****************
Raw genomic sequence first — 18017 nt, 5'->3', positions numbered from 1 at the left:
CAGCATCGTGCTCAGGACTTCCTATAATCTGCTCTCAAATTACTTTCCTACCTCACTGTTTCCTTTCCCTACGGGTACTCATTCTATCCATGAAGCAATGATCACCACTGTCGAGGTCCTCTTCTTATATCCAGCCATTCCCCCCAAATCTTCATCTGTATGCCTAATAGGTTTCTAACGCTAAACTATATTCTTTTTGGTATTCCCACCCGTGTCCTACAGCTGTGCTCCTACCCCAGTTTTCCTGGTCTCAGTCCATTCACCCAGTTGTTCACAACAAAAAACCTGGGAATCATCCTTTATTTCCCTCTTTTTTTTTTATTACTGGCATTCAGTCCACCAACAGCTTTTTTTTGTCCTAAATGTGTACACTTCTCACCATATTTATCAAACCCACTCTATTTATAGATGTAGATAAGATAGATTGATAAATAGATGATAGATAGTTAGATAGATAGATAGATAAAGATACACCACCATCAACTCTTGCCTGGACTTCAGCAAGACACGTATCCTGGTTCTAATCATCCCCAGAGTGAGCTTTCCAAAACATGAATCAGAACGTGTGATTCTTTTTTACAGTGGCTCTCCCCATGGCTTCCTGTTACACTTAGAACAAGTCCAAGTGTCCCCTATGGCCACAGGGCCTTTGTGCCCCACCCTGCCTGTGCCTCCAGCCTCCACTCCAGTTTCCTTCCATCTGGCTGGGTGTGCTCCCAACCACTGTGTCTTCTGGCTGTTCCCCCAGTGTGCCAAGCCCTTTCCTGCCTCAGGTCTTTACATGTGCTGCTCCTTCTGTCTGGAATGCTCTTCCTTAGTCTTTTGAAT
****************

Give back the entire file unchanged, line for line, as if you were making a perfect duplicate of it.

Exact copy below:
Raw genomic sequence first — 18017 nt, 5'->3', positions numbered from 1 at the left:
CAGCATCGTGCTCAGGACTTCCTATAATCTGCTCTCAAATTACTTTCCTACCTCACTGTTTCCTTTCCCTACGGGTACTCATTCTATCCATGAAGCAATGATCACCACTGTCGAGGTCCTCTTCTTATATCCAGCCATTCCCCCCAAATCTTCATCTGTATGCCTAATAGGTTTCTAACGCTAAACTATATTCTTTTTGGTATTCCCACCCGTGTCCTACAGCTGTGCTCCTACCCCAGTTTTCCTGGTCTCAGTCCATTCACCCAGTTGTTCACAACAAAAAACCTGGGAATCATCCTTTATTTCCCTCTTTTTTTTTTATTACTGGCATTCAGTCCACCAACAGCTTTTTTTTGTCCTAAATGTGTACACTTCTCACCATATTTATCAAACCCACTCTATTTATAGATGTAGATAAGATAGATTGATAAATAGATGATAGATAGTTAGATAGATAGATAGATAAAGATACACCACCATCAACTCTTGCCTGGACTTCAGCAAGACACGTATCCTGGTTCTAATCATCCCCAGAGTGAGCTTTCCAAAACATGAATCAGAACGTGTGATTCTTTTTTACAGTGGCTCTCCCCATGGCTTCCTGTTACACTTAGAACAAGTCCAAGTGTCCCCTATGGCCACAGGGCCTTTGTGCCCCACCCTGCCTGTGCCTCCAGCCTCCACTCCAGTTTCCTTCCATCTGGCTGGGTGTGCTCCCAACCACTGTGTCTTCTGGCTGTTCCCCCAGTGTGCCAAGCCCTTTCCTGCCTCAGGTCTTTACATGTGCTGCTCCTTCTGTCTGGAATGCTCTTCCTTAGTCTTTTGAAT